The letter says the details remain to be worked out but it will let people who “have a well-considered opinion that their life is complete, must, under strict and careful criteria, be allowed to finish that life in a manner dignified for them.”
The proposal comes as a surprise, as a commission enlisted to study the idea of allowing a “completed life” extension to current policy concluded there was no need for it. The ministers disagreed, saying that it is “a legitimate request” to seek assistance for dying for “people who suffer unbearably and have no hope without an underlying medical reason.”
Health Minister Edith Schippers wrote in the letter that “because the wish for a self-chosen end of life primarily occurs in the elderly, the new system will be limited to” them.
The new law, like previous laws, will require “careful guidance and vetting ahead of time with a 'death assistance provider' with a medical background, who has also been given additional training.” The law is supposed to include safety mechanisms including third-party checks, reviews and supervision.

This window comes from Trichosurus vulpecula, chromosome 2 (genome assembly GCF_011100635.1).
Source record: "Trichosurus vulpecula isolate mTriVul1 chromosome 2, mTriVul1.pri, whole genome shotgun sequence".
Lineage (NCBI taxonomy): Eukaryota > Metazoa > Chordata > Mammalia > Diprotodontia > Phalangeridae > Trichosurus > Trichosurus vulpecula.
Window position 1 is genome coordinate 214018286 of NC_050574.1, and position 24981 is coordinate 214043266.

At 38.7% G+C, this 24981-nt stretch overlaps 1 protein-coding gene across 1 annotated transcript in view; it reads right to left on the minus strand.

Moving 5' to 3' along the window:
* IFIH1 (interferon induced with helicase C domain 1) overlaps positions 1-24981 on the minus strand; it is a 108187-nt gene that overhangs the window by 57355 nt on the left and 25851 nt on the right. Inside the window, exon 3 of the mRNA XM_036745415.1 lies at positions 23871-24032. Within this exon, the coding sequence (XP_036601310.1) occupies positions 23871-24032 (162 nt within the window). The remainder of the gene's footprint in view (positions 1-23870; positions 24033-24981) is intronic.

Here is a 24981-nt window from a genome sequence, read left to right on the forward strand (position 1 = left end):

Critics say Dutch euthanasia practice has already expanded beyond the borders originally envisioned for it, with “unbearable suffering” not only applying to people with terminal diseases, but also to some with mental illnesses and dementia.
The euthanasia policy has widespread backing in Dutch society. Cases have risen by double digits every year for more than a decade as more patients request it and more doctors are willing to carry it out. Euthanasia accounted for 5,516 deaths in the Netherlands in 2015, or 3.9 percent of all deaths nationwide.
What will come next? Assisted suicide for people wanting to end their lives because of failed marriages and failed investments?